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JOURNAL, 1814.

February 18. · Better than a month since I last journalized :most of it out of London, and at Notts., but a busy one and a pleasant, at least three weeks of it. On my return, I find all the newspapers in hysterics*, and town in an uproar, on the avowal and republica


* Immediately on the appearance of the Corsair (with those obnoxious verses, ‘Weep, daughter of a royal line,' appended to it), a series of attacks, not confined to Lord Byron himself, but aimed also at all those who had lately become his friends, was commenced in the Courier and Morning Post, and carried on through the greater part of the months of February and March. The point selected by these writers, as a ground of censure on the poet, was one which now, perhaps, even themselves would agree to class among his claims to praise, --namely, the atonement which he had endeavoured to make for the youthful violence of his Satire by a measure of justice, amiable even in its overflowings, to every one whom he conceived he had wronged.

Notwithstanding the careless tone in which, here and elsewhere, he speaks of these assaults, it is evident that they annoyed him;-an effect which, in reading them over now, we should be apt to wonder they could produce, did we not recollect the property which Dryden attributes to small wits,' in common with certain other small animals;

• We scarce could know they live, but that they bite.' The following is a specimen of the terms in which these party scribes could then speak of one of the masters of English song:-They might have slept in oblivion with Lord Carlile's

Dramas and Lord Byron's Poems.' - Some certainly extol Lord Byron's Poem much, but most of the best judges place his lordship rather low in the list of our minor poets." VOL. II.



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'tion of two stanzas on Princess Charlotte's weeping • at Regency's speech to Lauderdale in 1812. They

are daily at it still;—some of the abuse good, all of • it hearty. They talk of a motion in our House upon it-be it so.

'Got up—redde the Morning Post, containing the 'battle of Buonaparte, the destruction of the Custom· house, and a paragraph on me as long as my pedi'gree, and vituperative, as usual. · Hobhouse is returned to England. He is my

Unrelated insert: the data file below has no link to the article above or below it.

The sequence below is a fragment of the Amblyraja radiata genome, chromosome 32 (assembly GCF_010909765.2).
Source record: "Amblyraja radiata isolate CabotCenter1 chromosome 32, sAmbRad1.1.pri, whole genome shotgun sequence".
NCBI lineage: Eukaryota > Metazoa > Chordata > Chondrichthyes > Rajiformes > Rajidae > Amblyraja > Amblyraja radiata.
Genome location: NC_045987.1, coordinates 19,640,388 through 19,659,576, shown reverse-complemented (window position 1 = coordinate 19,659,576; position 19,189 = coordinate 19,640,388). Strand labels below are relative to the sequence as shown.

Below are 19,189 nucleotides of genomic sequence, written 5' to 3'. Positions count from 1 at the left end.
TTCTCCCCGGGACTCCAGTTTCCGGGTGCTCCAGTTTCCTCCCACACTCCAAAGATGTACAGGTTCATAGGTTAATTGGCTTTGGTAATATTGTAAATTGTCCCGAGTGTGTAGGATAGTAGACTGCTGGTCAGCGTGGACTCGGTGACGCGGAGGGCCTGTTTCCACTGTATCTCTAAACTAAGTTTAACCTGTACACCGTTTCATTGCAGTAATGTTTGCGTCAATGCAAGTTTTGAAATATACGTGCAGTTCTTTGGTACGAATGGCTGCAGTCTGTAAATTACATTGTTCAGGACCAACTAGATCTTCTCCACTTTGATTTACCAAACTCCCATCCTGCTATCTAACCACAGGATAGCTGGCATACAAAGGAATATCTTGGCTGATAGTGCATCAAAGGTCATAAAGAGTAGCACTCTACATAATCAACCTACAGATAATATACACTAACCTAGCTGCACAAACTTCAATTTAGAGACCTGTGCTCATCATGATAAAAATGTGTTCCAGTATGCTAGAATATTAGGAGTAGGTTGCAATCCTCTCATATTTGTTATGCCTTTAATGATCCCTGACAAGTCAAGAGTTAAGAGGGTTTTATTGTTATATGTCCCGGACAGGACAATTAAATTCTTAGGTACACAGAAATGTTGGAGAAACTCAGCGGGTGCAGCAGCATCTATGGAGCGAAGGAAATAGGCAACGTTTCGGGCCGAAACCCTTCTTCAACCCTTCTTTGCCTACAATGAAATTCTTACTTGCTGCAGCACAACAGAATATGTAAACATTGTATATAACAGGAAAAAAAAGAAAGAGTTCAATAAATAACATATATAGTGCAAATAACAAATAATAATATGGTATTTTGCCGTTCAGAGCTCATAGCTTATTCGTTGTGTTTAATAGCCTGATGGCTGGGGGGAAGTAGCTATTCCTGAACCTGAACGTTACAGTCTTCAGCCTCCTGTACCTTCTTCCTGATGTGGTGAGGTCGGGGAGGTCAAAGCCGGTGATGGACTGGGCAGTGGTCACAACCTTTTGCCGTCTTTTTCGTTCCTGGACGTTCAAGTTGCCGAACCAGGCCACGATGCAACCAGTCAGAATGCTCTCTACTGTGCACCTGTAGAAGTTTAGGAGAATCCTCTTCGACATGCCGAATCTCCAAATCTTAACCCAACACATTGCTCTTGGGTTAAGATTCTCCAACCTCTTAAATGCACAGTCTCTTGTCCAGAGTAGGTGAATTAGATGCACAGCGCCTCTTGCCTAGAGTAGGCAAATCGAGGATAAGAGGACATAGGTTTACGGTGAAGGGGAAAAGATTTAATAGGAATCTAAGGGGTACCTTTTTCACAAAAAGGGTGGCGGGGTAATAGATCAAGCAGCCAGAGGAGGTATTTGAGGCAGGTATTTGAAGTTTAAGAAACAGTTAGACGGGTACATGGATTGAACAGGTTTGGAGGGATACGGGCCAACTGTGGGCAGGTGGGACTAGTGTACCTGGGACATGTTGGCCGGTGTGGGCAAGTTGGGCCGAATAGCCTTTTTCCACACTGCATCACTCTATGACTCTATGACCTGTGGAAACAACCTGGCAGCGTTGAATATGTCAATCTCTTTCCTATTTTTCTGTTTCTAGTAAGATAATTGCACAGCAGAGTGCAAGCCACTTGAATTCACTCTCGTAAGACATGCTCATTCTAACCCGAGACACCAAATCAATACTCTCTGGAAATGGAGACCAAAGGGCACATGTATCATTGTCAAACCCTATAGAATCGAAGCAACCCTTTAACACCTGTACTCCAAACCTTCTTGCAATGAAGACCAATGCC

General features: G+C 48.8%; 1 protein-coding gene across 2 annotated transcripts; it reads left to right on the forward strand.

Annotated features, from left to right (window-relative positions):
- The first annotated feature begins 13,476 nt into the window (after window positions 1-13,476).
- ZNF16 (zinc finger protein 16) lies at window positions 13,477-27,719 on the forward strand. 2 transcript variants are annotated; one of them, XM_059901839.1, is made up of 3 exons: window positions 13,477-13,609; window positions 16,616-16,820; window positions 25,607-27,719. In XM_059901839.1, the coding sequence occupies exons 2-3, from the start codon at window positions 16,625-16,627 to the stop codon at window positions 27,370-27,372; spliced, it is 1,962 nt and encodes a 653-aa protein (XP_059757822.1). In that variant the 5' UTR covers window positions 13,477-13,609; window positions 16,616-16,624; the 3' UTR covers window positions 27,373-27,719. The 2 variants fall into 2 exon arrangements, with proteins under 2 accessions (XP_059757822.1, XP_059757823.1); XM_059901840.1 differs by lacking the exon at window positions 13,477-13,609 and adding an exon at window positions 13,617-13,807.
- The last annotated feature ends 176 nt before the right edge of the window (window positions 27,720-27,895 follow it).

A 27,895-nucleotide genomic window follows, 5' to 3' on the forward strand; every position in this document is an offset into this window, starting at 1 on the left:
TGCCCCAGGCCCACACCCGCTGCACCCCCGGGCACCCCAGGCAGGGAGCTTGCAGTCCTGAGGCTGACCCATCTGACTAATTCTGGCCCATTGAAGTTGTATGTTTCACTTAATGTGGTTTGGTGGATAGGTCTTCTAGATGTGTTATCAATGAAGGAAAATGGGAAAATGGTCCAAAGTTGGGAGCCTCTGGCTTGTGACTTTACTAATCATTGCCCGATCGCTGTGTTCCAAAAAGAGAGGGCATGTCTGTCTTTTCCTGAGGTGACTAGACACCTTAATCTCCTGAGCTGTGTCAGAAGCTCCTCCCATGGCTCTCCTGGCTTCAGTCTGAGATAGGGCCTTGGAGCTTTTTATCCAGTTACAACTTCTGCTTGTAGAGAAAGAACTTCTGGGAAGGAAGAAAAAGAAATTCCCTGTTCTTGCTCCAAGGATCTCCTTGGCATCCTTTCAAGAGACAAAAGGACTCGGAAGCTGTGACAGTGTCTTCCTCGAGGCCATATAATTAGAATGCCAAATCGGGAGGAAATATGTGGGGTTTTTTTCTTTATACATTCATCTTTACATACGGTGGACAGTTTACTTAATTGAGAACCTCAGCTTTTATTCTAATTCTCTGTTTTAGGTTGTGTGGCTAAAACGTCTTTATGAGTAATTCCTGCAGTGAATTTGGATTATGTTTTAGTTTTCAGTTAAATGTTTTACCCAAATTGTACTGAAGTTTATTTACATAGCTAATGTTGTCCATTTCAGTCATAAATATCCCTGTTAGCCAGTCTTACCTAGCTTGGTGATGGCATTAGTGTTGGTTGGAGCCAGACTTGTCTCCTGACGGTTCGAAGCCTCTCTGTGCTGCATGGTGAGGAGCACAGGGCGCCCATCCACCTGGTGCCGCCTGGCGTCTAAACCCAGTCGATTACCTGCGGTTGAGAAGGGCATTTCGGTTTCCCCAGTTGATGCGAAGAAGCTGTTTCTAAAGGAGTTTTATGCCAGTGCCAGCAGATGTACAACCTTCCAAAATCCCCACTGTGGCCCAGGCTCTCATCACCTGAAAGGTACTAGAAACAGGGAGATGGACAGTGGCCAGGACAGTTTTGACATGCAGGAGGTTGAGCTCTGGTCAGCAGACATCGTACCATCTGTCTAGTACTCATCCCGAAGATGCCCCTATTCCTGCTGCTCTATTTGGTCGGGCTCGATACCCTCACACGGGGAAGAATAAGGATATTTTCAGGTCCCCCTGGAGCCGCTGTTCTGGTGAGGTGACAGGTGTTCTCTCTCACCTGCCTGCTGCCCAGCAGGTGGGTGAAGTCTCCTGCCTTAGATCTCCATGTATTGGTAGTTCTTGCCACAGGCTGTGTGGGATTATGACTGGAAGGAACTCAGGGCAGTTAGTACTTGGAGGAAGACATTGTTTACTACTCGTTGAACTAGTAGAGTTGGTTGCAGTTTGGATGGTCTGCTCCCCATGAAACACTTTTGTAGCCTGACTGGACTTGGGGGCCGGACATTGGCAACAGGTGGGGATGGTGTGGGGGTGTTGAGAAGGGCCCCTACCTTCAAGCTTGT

best “ friend, the most lively, and a man of the most sterling talents extant.

«« The Corsair” has been conceived, written, pub'lished, &c. since I last took up this Journal. They 'tell me it has great success ;-it was written con ' amore, and much from existence. Murray is satisfied ' with its progress; and if the public are equally so ' with the perusal, there's an end of the matter.

Nine o'clock. * Been to Hanson's on business. Saw Rogers, and ' had a note from Lady Melbourne, who says, it is said • I am “much out of spirits.” I wonder if I really

am or not? I have certainly enough of “ that peril'ous stuff which weighs upon the heart,” and it is . better they should believe it to be the result of these attacks than of the real cause; but-ay, ay, always but, to the end of the chapter.

• Hobhouse has told me ten thousand anecdotes of Napoleon, all good and true. My friend H. is the most entertaining of companions, and a fine fellow to - boot.

• Redde a little-wrote notes and letters, and am alone, which, Locke says,

“ Be not 'solitary, be not idle ”-Um!--the idleness is trouble

is bad company.


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some; but I can't see so much to regret in the soli*tude. The more I see of men, the less I like them. 'If I could but say so of women too, all would be well.

Why can't I? I am now six-and-twenty; my passions ' have had enough to cool them; my affections more than enough to wither them,--and yet-and yetalways yet and but“ Excellent well, you are a • fishmonger-get thee to a nunnery.'

They fool 'me to the top of my bent.”

' Midnight. Began a letter, which I threw into the fire. • Redde—but to little purpose. Did not visit Hob· house, as I promised and ought. No matter, the loss is mine. Smoked cigars.